The Importance of Hugging Your Child

Humans are very social creatures. We need interaction with others to be happy and thrive. Our largest organ, the skin, is also involved in that interaction in a big way. Aside from being a feature that makes us different from other animals visually, it assumes the role of receiving an affectionate and loving touch from people in our family and ‘tribe’. For babies, the role of that touch is extremely important, since it has a clear and measurable impact on their psychological as well as physical development. However, the benefits of hugs hardly stop when you’re no longer a baby. Actually, they extend to your whole life, and we all know how a hug can affect our emotional and cognitive state.

Our kids need our love, and it needs to be shown not only with words, gifts or candy, but also with hair-ruffles, tickling, and of course hugs. In today’s society, we sometimes feel apprehensive about publicly showing affection to our loved ones. Even in Western culture, which is usually considered more open and outgoing, we are usually not particularly expressive of our love, even with family. A lot of times, unlike in the movies, parents do not show physical affection or say “I love you” to their kids. However, according to research, kids that know they are loved and can feel it every day, show more success in cognitive development.

Hugging also provides other benefits, such as a more regulated heart-rate and breathing, blood sugar levels, body temperature, and it even helps initiate breastfeeding earlier and sustain it for longer. With premature babies, studies have shown that holding the baby constantly in what is called ‘kangaroo care’ helps reduce complications with breathing, improves weight gain, and helps babies leave the hospital earlier.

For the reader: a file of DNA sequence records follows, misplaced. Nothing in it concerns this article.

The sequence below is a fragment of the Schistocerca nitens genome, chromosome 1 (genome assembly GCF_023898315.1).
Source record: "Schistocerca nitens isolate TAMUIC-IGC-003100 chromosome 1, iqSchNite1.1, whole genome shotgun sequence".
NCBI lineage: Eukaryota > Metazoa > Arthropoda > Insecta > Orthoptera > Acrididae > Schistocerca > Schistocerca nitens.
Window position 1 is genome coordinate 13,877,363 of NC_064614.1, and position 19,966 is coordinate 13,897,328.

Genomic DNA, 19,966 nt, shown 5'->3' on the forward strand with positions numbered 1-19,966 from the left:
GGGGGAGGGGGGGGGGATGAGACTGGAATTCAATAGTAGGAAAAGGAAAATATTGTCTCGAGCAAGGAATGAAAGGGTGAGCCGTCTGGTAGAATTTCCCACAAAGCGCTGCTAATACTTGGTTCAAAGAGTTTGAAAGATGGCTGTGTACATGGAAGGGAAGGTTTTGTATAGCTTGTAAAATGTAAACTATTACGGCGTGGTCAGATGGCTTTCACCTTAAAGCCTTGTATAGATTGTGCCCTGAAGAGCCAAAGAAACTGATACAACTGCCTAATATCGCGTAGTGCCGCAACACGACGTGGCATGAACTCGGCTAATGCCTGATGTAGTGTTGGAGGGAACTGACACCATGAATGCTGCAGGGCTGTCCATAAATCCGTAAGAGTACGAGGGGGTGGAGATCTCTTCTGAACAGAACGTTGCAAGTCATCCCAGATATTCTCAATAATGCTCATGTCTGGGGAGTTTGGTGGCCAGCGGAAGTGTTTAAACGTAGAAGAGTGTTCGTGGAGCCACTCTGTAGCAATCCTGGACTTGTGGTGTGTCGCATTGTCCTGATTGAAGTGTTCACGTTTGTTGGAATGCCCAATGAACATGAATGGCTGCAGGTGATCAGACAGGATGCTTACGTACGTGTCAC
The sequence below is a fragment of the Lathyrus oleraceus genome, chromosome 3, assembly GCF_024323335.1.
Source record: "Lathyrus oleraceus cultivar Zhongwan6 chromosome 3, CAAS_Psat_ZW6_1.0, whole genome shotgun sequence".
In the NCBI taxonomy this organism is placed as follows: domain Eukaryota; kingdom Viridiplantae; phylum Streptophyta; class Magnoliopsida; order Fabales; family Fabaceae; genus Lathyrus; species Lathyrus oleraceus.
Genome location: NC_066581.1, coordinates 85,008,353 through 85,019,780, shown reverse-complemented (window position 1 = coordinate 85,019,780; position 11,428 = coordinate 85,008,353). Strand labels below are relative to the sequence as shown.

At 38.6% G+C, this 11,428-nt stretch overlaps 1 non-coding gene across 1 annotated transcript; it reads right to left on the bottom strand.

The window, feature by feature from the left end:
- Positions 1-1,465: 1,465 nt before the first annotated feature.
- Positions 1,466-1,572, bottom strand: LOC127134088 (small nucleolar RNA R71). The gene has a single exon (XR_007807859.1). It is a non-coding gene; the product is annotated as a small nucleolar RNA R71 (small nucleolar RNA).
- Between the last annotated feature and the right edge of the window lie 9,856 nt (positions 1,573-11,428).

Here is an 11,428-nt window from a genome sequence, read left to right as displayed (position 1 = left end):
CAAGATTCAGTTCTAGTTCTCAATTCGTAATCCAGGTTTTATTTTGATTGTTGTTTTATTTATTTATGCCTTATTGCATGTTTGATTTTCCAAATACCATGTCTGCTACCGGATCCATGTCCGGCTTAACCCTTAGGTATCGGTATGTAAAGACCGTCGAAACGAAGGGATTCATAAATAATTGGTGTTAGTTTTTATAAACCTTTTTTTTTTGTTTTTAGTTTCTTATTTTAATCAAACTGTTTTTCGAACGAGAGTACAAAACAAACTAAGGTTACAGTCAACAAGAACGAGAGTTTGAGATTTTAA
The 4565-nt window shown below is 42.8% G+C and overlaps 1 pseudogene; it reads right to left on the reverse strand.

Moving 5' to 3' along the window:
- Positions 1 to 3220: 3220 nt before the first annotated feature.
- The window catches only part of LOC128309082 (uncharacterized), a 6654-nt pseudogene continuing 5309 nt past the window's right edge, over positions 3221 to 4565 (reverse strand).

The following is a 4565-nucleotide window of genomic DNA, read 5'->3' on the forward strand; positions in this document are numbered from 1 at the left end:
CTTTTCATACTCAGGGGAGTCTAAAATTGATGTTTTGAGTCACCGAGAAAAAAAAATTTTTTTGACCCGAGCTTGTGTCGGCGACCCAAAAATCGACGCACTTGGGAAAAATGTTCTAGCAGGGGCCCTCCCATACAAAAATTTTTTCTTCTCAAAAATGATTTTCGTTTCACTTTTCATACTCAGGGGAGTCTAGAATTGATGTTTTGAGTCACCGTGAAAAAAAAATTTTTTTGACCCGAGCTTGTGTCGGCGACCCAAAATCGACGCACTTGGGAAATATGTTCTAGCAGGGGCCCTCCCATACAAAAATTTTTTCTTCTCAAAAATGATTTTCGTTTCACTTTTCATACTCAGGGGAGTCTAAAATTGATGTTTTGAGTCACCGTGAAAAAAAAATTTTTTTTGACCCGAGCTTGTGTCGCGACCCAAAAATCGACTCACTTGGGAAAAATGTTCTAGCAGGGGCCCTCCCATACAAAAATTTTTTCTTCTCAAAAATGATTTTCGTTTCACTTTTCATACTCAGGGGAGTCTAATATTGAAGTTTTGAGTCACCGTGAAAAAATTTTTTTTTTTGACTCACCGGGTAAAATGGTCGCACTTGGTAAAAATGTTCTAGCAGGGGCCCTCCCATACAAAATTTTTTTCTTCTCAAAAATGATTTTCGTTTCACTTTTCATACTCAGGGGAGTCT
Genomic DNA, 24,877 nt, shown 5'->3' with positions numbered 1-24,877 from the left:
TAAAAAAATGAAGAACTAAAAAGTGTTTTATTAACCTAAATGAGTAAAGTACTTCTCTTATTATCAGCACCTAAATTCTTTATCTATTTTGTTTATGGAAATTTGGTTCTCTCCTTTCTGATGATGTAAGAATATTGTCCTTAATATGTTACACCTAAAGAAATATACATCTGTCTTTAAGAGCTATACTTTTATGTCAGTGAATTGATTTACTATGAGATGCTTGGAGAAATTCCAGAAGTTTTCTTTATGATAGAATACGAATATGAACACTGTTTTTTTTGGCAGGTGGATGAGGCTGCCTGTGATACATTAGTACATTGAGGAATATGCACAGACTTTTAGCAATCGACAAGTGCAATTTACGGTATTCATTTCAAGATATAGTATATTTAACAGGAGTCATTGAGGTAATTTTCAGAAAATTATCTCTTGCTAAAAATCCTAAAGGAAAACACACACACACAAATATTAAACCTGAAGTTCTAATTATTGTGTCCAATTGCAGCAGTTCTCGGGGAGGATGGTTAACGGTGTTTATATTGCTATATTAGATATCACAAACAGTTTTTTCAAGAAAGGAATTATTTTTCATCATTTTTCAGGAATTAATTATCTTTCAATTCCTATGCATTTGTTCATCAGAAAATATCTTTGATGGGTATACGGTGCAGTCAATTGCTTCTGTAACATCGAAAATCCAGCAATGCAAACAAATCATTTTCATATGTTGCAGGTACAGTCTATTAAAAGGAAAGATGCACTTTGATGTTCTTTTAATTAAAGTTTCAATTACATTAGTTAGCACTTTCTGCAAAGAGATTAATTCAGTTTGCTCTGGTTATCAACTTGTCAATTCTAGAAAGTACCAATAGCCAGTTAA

Benefits of Babies Hugging

Safety and love

Your child needs your affection to feel secure both emotionally and physically, and they need to know that you love and accept them unconditionally. Hugs build trust and the sense of safety in your child, which lets them relax and feel free to enjoy and explore the world without fear. The security that hugs bring also makes them more connected with other people, more open to learning new things and more ready to communicate honestly and sincerely.

Children, no matter how old, find it difficult to express their feelings sometimes. Small children are often scared by anything different or new, even if no real danger exists. Instead of telling them to ‘suck it up’ or laughing it off, you should offer them a hug. That way you can show them that you understand how they feel and that their feelings are important to you. It also ensures that they know they can trust you with any problems later in life.


The care and love we give to our kids serve as a strong foundation helping them build self-confidence and giving them the opportunity to view themselves in a positive light. It shows them that our love for them is a stable and unchanging thing, around which they can shape their life and their future. A simple hug can boost your kid’s self-confidence immensely, encouraging them to engage with the world with no hesitations or inhibitions.